Take Flight! is an Earth Day celebration of local and global efforts to protect and restore the monarch butterfly. The monarch is an icon of our planet’s biodiversity. Its population in Ohio and globally borders on extinction* though there is hope in sight!
The monarch has a remarkable migration story cycling between Mexico to Canada across the United States. The U.S. Midwest region, including Ohio, serves as a vital corridor in this journey. The Midwest produces and nurtures multiple generations of monarchs each year and serves as the origin of most monarchs that migrate to Mexico. Monarch populations have declined by over 70% in North America, and a global conservation effort is required to restore them.
This is a global restoration effort and individuals can truly make a difference. This program focuses on solutions and provides tangible resources for all to contribute, including landscape planning by public and private landowners. Join New York Times bestselling author Dr. Doug Tallamy and Jane Breckinridge, director, Euchee Butterfly Farm, and an enrolled citizen of the Muscogee (Creek) Nation, as they teach us how to build monarch habitat in our yards and communities and share inspirational cultural stories on the connections we have to this iconic butterfly.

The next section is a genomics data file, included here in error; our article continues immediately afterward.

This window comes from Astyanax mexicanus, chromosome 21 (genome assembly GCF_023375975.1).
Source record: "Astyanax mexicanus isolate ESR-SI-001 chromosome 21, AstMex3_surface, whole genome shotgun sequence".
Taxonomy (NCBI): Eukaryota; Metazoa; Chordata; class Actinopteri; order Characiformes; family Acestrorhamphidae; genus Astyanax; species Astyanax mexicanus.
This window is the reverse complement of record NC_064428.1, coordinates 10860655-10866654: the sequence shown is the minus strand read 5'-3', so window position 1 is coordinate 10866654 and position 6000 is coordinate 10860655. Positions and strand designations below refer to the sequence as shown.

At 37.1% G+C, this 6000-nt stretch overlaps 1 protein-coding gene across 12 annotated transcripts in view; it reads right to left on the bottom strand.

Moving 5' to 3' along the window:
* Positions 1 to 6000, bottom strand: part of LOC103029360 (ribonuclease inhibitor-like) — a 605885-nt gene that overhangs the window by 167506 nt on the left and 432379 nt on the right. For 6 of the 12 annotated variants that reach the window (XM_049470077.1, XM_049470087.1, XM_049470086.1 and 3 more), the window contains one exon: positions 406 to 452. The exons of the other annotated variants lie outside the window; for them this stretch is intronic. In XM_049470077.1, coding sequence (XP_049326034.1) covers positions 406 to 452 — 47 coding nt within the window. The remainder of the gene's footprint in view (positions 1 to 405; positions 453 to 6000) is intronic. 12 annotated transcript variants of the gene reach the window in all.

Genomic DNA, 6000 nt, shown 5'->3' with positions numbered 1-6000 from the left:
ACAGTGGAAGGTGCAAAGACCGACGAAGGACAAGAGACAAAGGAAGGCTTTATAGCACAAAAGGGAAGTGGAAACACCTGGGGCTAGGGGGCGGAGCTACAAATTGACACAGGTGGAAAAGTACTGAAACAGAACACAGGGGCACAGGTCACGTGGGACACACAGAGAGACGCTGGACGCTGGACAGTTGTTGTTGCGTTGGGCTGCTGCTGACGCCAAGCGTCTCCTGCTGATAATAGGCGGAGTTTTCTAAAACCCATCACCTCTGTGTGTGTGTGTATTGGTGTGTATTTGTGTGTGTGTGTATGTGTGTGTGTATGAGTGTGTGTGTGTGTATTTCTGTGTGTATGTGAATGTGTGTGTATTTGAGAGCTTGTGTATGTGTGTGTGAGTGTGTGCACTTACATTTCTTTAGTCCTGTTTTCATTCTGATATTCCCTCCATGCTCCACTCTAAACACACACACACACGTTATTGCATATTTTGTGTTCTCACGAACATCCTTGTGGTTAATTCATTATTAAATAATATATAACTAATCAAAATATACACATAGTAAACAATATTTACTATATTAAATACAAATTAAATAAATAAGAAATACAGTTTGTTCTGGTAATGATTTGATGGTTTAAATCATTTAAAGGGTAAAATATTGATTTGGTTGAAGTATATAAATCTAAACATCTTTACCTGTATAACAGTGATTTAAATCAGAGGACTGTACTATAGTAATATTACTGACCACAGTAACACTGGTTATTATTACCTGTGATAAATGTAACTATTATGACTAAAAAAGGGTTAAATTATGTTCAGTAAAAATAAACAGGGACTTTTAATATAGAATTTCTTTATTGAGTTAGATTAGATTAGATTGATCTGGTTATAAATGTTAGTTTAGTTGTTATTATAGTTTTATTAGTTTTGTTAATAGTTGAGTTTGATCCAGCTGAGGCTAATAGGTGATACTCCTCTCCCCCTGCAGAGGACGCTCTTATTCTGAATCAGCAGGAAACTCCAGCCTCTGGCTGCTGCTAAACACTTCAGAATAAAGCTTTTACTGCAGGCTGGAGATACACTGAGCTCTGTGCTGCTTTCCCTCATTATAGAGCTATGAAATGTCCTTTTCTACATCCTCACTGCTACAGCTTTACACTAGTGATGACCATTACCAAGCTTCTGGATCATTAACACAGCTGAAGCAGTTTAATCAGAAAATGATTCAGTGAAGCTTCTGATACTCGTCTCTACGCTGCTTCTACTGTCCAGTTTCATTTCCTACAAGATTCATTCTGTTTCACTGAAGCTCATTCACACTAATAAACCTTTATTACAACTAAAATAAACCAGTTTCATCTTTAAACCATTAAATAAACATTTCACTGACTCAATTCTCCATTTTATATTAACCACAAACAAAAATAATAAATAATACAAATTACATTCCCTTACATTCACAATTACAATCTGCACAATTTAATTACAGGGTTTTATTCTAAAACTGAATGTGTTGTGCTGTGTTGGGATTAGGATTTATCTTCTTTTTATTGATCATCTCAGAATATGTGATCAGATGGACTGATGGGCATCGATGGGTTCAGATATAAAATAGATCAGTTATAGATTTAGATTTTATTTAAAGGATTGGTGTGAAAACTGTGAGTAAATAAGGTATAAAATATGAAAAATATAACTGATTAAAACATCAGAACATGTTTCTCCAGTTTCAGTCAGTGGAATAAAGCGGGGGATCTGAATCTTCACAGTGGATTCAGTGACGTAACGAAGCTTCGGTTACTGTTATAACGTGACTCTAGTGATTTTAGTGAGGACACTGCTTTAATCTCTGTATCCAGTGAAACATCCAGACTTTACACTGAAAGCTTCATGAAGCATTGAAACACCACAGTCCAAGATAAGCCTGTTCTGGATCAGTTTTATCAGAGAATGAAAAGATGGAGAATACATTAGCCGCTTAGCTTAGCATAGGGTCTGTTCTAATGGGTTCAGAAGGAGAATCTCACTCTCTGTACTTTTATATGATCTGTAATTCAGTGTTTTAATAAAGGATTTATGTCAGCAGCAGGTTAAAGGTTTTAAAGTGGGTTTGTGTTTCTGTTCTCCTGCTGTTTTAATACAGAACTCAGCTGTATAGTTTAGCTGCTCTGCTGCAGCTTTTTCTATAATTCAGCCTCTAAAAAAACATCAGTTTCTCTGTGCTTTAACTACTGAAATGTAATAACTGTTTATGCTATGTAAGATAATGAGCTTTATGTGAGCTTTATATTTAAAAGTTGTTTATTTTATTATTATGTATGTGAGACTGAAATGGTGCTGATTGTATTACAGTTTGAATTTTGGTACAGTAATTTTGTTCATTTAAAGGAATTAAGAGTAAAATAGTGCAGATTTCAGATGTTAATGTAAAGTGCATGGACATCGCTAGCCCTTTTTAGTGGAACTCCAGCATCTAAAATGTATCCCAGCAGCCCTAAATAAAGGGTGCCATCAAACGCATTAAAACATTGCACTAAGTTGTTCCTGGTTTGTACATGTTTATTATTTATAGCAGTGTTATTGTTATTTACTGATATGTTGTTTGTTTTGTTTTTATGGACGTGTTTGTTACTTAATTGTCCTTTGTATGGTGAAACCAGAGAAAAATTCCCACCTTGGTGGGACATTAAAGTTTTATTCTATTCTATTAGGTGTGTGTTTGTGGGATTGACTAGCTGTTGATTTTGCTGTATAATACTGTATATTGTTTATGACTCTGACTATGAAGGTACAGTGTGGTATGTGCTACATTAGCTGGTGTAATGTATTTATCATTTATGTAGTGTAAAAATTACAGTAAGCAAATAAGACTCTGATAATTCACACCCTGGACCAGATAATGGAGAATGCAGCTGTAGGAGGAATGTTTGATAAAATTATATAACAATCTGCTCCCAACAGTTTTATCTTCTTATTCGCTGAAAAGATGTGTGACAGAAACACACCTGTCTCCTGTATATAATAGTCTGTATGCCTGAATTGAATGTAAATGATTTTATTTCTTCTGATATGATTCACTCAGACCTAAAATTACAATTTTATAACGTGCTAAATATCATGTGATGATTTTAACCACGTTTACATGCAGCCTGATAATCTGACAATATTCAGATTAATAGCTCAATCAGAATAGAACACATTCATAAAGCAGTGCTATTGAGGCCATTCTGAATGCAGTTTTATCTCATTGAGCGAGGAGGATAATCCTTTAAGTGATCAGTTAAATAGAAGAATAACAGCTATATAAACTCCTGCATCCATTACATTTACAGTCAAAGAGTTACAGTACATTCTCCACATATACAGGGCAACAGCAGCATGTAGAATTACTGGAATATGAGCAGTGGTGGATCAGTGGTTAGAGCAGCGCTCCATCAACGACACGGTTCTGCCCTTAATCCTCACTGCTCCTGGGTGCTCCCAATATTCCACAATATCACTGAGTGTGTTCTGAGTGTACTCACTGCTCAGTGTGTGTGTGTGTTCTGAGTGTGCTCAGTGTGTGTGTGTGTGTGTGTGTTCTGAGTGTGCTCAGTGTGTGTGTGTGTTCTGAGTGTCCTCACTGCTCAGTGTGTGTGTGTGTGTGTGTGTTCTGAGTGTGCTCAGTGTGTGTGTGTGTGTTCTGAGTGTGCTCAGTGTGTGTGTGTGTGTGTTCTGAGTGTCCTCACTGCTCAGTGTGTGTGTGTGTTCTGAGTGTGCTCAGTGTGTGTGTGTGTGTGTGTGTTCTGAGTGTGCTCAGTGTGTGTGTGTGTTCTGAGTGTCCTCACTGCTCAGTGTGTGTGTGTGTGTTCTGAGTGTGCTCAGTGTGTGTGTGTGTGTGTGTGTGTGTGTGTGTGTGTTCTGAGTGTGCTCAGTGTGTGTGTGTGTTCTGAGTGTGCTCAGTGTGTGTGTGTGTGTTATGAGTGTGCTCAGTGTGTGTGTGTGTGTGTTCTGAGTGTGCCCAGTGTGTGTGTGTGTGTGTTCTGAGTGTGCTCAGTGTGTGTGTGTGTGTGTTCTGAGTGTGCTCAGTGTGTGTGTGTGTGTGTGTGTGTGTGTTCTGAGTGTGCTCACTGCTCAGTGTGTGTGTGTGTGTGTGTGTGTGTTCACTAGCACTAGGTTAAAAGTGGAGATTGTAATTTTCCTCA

Dr. Tallamy and Ms. Breckinridge will share the virtual stage on April 21 with leading Ohioans from private, public, and non-profit sectors who are taking action across Ohio to protect pollinator habitat and will show us how individuals and communities can engage locally to make a difference in this global conservation movement.
Ohio State’s Environmental Professionals Network (EPN) is proud to host Take Flight!—its eighth annual signature Earth Day event—with the School of Environment and Natural Resources in the College of Food, Agricultural, and Environmental Sciences. This year’s event is in partnership with TEDxOhioStateUniversitySalon and Monarch Joint Venture.
On behalf of EPN and its partners, we hope you can join us. To learn more about the event and to register, visit go.osu.edu/epnapr21.
*The U.S. Fish and Wildlife Service concluded that listing the monarch butterfly under the Endangered Species Act is “warranted but precluded” on Dec. 15, 2020.